Berg: Lyric Suite / Webern: 5 Pieces & 6 Bagatelles
Julliard String Quartet
RCA Victor Red Seal LSC-2531
I regard Alban Berg as a musical swindler and a musician dangerous to the community.
-Nicolas Slonimsky, Lexicon of Musical Invective
Arnold Schoenberg started a musical revolution with his 12-tone system just before the outbreak of WWI. His approach was to throw a wrench into “classical” composition by reordering the musical scale along deterministic lines. Each of the keys are given equal importance in his schematic, favoring “rows” to classify the various pitches, where rhythm, melody, development are forsaken for mathematical symmetry.
And the music of the Second Viennese School, as Schoenberg and his disciples are sometimes called, is like listening to a scientific theorem, or a bad dream about one–not exactly pleasant on the ears, but with a dynamic precision whose beauty is in the method more than the medium.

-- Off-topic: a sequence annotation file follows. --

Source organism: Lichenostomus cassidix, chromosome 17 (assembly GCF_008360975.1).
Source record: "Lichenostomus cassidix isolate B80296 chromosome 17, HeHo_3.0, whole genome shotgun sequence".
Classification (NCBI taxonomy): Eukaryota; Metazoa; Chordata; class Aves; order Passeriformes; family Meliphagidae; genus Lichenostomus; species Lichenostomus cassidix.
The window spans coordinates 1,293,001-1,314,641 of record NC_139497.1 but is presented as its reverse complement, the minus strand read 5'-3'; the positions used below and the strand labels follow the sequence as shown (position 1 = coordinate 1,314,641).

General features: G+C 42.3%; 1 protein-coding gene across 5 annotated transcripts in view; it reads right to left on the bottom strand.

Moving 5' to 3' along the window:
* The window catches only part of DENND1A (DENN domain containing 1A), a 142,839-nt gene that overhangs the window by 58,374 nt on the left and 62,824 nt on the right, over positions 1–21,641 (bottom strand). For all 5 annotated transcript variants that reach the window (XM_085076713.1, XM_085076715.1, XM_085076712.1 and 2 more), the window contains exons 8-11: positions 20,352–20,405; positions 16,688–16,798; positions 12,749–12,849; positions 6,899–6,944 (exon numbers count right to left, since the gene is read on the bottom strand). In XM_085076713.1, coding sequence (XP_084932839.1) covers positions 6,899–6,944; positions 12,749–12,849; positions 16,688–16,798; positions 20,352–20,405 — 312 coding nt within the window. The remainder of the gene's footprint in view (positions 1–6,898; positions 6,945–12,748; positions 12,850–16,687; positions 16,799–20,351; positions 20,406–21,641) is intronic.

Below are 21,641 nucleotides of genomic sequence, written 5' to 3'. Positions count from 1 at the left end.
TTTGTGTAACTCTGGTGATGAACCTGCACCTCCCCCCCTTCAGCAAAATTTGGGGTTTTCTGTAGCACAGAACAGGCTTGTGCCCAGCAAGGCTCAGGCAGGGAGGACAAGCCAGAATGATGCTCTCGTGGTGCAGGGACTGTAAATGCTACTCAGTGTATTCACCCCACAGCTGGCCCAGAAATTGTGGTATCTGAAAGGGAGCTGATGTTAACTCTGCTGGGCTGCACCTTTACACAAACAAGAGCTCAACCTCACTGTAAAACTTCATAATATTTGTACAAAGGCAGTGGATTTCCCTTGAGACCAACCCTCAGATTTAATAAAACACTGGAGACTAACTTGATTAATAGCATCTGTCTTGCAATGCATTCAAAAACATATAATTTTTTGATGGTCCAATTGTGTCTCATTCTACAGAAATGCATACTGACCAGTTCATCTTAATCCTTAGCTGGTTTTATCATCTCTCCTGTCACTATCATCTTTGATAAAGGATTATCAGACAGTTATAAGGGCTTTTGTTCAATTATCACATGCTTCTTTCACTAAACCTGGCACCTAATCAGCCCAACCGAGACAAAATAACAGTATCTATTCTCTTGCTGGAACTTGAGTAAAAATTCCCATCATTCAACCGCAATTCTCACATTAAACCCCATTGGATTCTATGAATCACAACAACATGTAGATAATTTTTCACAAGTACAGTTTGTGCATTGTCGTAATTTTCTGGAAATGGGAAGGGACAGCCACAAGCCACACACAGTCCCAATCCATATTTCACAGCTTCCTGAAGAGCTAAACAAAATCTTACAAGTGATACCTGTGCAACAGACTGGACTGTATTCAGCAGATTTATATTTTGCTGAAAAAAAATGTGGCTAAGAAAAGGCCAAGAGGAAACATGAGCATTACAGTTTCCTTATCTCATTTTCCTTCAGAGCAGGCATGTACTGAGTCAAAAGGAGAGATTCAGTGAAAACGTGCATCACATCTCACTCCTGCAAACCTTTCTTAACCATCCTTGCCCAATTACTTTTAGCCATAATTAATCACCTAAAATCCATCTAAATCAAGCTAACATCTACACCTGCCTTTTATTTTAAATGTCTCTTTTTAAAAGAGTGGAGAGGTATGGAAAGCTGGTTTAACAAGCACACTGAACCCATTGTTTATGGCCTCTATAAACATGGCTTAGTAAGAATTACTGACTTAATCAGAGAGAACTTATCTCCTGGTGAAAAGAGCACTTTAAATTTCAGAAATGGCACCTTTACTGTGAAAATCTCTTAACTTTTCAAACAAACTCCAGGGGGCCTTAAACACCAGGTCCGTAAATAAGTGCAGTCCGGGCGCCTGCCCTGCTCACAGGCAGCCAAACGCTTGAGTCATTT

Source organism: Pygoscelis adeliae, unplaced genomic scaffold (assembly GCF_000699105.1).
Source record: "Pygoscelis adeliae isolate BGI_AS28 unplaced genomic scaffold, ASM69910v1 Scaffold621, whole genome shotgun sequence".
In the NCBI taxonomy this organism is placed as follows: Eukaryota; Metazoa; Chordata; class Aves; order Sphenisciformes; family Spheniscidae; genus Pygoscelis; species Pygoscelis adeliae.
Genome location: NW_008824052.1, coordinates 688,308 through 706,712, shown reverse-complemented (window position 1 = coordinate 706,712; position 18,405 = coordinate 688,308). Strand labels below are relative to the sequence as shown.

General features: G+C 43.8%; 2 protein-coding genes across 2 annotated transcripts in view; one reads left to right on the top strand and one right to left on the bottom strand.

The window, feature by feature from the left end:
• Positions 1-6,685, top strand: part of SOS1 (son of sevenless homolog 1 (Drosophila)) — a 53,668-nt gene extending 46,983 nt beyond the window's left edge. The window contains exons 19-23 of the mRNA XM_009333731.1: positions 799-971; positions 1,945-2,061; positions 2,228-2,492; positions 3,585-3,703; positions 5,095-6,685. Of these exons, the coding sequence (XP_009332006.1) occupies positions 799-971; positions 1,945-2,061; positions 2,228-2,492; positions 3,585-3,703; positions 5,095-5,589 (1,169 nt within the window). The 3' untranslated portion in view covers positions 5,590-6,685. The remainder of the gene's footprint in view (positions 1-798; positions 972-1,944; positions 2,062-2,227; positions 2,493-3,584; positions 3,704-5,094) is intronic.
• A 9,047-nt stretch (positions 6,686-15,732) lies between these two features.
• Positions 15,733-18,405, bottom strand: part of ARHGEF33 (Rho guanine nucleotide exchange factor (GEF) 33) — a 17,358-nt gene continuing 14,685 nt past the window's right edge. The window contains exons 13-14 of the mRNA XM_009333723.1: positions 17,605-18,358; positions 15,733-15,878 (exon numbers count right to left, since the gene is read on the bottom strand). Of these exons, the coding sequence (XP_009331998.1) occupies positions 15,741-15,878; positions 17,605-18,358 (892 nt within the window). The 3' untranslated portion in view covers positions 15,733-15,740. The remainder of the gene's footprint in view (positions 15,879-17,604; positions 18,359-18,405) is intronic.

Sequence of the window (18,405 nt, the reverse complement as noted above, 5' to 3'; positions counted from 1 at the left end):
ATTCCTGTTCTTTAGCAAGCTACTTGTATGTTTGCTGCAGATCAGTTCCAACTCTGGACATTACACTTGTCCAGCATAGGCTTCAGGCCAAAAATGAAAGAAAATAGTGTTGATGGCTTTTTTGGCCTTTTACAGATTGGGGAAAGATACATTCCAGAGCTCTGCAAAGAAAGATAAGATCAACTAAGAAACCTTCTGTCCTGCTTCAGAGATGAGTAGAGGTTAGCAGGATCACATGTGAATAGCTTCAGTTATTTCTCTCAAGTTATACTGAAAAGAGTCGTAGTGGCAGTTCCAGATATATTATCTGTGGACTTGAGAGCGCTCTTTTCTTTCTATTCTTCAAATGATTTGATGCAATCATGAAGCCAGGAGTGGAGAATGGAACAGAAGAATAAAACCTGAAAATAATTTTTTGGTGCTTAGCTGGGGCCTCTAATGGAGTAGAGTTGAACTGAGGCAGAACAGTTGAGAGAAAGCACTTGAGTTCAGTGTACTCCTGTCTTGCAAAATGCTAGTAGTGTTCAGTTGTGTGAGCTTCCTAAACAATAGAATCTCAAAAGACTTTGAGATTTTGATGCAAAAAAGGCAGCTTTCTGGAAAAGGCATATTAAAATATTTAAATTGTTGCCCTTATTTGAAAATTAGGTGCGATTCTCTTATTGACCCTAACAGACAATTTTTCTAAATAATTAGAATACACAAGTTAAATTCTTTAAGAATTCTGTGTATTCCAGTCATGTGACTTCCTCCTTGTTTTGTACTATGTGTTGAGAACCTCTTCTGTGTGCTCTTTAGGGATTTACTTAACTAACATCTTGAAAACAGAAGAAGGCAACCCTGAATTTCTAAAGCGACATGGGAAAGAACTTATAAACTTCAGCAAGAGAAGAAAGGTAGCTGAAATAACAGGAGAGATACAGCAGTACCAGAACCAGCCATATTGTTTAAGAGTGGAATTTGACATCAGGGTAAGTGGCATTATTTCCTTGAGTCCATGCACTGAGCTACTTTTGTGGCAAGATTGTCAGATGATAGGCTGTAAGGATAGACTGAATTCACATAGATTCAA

Two of Schoenberg’s closest adherents to serialism are coupled on this Columbia recording. Alban Berg was a soft-core 12-toner, but his Lyric Suite is very much a step-child of Schoenberg’s system. The work is in the sonata form, but bears little resemblance to any sonata you’ve ever heard, where no one theme is developed and yet, in the first movement, as Rene Leibowitz said, “everything is developmental” without reaching synthesis. Technically, it’s all hexachords, secondary sets, tretrachordal passages, cycles of fifths, etcetera, that would take an expert musicologist to explain adequately. (Theodor Adorno, just such a critic, called it “a latent opera”.) Inversions and sets-within-sets, mirrorings that recapitulate and transform earlier bars–it’s like Kurt Godel turning to music.
Later, Berg transcribed the 2nd, 3rd and 4th movements for string orchestra, as did Anton Webern, for his more accessible works for quartet. Atonalism is certainly the gist of the Pieces and Bagatelles, but imbued with snippets of harmony and exceptionally haunting sounds from the cello.
The Julliard, with a background in Schubert and Beethoven, dampens down the harsher elements, situating the composers in their historical milieu as both extensions of and heresiarchs to classical forms, especially in the Webern. Still, in their hands, the quartets retain an abrasiveness that still sounds uncomfortably new.